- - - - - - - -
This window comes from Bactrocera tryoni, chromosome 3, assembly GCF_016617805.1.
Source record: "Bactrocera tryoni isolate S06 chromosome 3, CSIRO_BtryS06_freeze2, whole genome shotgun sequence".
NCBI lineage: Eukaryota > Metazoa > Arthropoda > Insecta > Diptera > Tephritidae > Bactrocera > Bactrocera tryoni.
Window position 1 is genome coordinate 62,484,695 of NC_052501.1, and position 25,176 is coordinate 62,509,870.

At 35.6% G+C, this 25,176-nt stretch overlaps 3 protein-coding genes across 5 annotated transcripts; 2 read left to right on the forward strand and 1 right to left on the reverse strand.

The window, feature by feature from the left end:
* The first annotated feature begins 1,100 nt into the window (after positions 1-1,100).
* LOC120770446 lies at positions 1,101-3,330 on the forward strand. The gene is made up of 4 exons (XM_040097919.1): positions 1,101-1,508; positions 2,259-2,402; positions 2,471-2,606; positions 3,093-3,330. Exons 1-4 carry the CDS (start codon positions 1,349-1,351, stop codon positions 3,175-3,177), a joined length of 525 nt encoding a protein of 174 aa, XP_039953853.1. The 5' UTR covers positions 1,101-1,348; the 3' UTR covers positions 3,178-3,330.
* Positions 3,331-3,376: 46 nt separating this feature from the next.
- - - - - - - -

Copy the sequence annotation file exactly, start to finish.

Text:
This window comes from Bactrocera tryoni, chromosome 3, assembly GCF_016617805.1.
Source record: "Bactrocera tryoni isolate S06 chromosome 3, CSIRO_BtryS06_freeze2, whole genome shotgun sequence".
NCBI lineage: Eukaryota > Metazoa > Arthropoda > Insecta > Diptera > Tephritidae > Bactrocera > Bactrocera tryoni.
Window position 1 is genome coordinate 62,484,695 of NC_052501.1, and position 25,176 is coordinate 62,509,870.

At 35.6% G+C, this 25,176-nt stretch overlaps 3 protein-coding genes across 5 annotated transcripts; 2 read left to right on the forward strand and 1 right to left on the reverse strand.

The window, feature by feature from the left end:
* The first annotated feature begins 1,100 nt into the window (after positions 1-1,100).
* LOC120770446 lies at positions 1,101-3,330 on the forward strand. The gene is made up of 4 exons (XM_040097919.1): positions 1,101-1,508; positions 2,259-2,402; positions 2,471-2,606; positions 3,093-3,330. Exons 1-4 carry the CDS (start codon positions 1,349-1,351, stop codon positions 3,175-3,177), a joined length of 525 nt encoding a protein of 174 aa, XP_039953853.1. The 5' UTR covers positions 1,101-1,348; the 3' UTR covers positions 3,178-3,330.
* Positions 3,331-3,376: 46 nt separating this feature from the next.